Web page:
The passing of Aaron Carter is sad like the passing of any person, especially someone so young. I know to some Aaron is another child star gone wrong, but to so many of us, he was so much more than that.
I won’t comment on Aaron’s social media actions and everything that has been going on in the media with him over the past few years. I am mourning the kid I once knew, a kid we all knew in some way. Maybe you were a fan or maybe you barely remember him, but Aaron was a bright light full of energy and passion. Like most kids, he was perfectly comfortable being front and center and getting tons of attention. As the youngest of five with a brother who was already famous, of course, Aaron wanted to be in the spotlight.
I’m the youngest of four and I remember trying to scream over my very loud siblings just to be heard. I would demand everyone’s attention in the room just because I was often overlooked. Once I finally had that attention, I wouldn’t know exactly what to do with it.
That childhood experience reminds me of Aaron, not just as a child, but as the man he grew into. Mental health, home life, and addiction filled in the missing cracks of the child he still was inside. What was most admirable about Aaron though, he didn’t give up what he loved. He still created music. He was passionate about it. He made time for his fans. He always had.
The first time I met Aaron Carter was in fact as a fan. I was in high school and I stood outside of a Coconuts on a cold New York City day. Coconuts is a record store for those of you who don’t remember them! When it was finally my and my friend’s turn in line for the meet & greet, Aaron was asking his bodyguard how much longer the signing would be. He was tired and his hand hurt. I instantly felt bad, knowing my autograph wouldn’t be the last one he would sign. There was still a long line wrapped around the Manhattan block waiting for him.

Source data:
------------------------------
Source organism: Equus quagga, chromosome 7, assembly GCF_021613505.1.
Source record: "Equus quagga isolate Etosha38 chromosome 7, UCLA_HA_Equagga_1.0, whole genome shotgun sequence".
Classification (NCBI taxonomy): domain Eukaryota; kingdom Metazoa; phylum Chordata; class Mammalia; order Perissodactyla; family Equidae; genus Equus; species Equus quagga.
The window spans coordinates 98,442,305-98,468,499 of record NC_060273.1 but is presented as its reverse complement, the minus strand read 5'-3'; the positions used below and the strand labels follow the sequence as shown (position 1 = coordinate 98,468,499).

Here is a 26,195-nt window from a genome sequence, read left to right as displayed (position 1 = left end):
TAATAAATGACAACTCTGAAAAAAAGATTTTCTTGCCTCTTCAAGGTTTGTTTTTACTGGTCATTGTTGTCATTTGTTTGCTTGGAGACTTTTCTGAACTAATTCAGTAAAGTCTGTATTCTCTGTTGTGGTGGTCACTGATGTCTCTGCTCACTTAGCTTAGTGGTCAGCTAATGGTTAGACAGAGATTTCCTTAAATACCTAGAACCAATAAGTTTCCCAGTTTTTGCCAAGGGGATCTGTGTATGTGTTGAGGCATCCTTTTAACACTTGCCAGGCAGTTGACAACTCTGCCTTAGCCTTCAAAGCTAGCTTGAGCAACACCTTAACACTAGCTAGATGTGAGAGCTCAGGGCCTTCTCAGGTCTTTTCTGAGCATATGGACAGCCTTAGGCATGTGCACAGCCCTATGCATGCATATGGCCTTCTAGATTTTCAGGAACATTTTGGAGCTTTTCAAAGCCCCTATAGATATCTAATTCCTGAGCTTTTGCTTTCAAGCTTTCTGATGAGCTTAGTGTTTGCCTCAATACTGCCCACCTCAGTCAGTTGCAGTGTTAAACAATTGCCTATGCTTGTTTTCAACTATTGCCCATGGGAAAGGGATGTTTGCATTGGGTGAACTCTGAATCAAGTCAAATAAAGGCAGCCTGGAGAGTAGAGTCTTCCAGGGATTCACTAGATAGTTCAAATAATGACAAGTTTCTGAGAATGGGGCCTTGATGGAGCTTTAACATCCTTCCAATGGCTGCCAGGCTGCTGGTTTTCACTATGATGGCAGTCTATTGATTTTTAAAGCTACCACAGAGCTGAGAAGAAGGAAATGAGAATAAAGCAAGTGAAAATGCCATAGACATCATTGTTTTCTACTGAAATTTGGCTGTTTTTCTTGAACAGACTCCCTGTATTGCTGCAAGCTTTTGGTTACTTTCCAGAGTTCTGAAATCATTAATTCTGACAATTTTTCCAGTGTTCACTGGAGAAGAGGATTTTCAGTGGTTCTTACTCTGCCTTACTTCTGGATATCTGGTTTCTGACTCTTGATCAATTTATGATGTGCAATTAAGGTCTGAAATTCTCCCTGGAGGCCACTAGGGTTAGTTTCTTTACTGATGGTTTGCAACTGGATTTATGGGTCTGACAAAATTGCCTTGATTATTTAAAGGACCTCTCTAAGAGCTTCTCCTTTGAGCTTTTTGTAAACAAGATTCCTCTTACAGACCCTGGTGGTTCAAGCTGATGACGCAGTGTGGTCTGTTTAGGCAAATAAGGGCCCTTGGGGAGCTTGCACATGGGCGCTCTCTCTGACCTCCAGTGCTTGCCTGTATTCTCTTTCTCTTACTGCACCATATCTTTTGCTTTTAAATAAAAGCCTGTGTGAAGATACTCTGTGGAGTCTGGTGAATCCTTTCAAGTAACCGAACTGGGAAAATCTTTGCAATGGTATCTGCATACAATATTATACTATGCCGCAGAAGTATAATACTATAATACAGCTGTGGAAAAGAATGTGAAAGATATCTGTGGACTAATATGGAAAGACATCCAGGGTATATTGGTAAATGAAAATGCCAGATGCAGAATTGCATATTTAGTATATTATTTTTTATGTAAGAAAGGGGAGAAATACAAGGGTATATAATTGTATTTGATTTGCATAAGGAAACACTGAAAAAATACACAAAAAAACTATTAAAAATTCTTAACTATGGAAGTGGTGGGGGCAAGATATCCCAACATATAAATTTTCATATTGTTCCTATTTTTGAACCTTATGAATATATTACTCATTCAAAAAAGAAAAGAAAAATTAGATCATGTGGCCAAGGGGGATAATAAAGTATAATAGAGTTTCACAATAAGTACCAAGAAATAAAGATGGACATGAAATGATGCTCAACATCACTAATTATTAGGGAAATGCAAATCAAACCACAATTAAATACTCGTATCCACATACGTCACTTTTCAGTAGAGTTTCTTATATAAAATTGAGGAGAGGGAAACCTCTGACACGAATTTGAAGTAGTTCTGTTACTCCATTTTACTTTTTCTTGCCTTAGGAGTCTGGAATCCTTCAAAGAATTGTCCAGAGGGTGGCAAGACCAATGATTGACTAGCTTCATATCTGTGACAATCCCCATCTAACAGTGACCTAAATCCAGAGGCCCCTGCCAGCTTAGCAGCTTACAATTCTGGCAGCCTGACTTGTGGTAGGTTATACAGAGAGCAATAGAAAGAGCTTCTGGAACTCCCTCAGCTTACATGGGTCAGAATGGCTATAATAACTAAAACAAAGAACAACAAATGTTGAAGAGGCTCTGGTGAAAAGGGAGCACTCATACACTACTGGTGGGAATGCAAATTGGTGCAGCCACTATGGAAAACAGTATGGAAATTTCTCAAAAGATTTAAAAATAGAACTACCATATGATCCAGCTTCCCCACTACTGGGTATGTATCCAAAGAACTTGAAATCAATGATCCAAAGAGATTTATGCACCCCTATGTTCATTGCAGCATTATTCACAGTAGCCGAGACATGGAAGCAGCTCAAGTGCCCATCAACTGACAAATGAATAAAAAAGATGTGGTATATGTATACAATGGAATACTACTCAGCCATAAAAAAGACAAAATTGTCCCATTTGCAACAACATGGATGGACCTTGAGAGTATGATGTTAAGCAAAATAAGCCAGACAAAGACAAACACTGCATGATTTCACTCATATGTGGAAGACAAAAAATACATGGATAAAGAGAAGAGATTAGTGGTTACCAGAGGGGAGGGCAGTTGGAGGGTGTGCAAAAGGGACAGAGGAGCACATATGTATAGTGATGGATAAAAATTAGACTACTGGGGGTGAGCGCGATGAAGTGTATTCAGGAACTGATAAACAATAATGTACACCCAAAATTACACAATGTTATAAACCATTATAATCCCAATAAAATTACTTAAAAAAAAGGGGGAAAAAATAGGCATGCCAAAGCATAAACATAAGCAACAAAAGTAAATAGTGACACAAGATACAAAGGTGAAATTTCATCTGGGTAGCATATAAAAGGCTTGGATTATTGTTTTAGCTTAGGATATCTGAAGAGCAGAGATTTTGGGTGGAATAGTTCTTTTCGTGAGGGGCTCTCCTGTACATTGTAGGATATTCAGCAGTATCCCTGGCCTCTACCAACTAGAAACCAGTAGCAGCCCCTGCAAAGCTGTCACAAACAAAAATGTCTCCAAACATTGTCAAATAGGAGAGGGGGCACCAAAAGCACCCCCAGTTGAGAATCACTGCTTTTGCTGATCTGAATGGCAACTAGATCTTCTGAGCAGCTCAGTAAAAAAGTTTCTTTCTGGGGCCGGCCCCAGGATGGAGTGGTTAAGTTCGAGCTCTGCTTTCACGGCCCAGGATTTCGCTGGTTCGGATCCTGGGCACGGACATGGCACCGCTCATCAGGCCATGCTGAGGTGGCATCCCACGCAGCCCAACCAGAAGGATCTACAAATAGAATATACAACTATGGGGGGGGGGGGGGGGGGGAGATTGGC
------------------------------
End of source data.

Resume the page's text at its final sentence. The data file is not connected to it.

Aaron looked at me, smiled, and acted as if nothing was wrong before signing my CD cover and thanking me for the beanie baby I brought him. This first meeting stayed with me over the years. How many times has Aaron pretended he wasn’t tired or sad or angry or hurt? He toured and performed and worked his butt off since he was seven years old!
My next encounter with Aaron Carter was a much longer one and a significant moment in my life. I was in college and a budding journalist with my own publication called StarShine Magazine. I had interviewed indie and aspiring music artists up until that point, but never anyone I had actually heard of, or let alone was a fan of. I tried hard to get an interview with Aaron but was denied. Instead, I wound up securing an interview with Aaron Carter’s opening act, Lindsay Pagano.
Lindsay and her family welcomed me to the tour as if I were part of it, allowing me to hang out backstage all day. [Advice to aspiring journalists: I don’t recommend overstaying your welcome backstage. I got lucky and everyone was super nice to me, but it’s definitely frowned upon.]